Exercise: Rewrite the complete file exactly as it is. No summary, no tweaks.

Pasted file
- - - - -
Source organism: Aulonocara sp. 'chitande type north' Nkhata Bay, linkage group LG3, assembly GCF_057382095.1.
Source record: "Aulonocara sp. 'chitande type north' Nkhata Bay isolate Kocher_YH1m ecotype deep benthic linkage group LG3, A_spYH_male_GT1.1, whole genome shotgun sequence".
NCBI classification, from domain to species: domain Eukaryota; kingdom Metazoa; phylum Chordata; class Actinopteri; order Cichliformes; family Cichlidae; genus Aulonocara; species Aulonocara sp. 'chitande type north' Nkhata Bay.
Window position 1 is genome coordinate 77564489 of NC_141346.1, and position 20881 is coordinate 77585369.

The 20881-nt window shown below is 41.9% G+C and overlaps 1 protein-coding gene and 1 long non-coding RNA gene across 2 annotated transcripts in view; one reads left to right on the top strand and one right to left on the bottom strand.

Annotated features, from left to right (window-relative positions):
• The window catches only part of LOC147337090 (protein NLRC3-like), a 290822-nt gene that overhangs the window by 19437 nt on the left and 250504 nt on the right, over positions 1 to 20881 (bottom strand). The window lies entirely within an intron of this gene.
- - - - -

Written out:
Source organism: Aulonocara sp. 'chitande type north' Nkhata Bay, linkage group LG3, assembly GCF_057382095.1.
Source record: "Aulonocara sp. 'chitande type north' Nkhata Bay isolate Kocher_YH1m ecotype deep benthic linkage group LG3, A_spYH_male_GT1.1, whole genome shotgun sequence".
NCBI classification, from domain to species: domain Eukaryota; kingdom Metazoa; phylum Chordata; class Actinopteri; order Cichliformes; family Cichlidae; genus Aulonocara; species Aulonocara sp. 'chitande type north' Nkhata Bay.
Window position 1 is genome coordinate 77564489 of NC_141346.1, and position 20881 is coordinate 77585369.

The 20881-nt window shown below is 41.9% G+C and overlaps 1 protein-coding gene and 1 long non-coding RNA gene across 2 annotated transcripts in view; one reads left to right on the top strand and one right to left on the bottom strand.

Annotated features, from left to right (window-relative positions):
• The window catches only part of LOC147337090 (protein NLRC3-like), a 290822-nt gene that overhangs the window by 19437 nt on the left and 250504 nt on the right, over positions 1 to 20881 (bottom strand). The window lies entirely within an intron of this gene.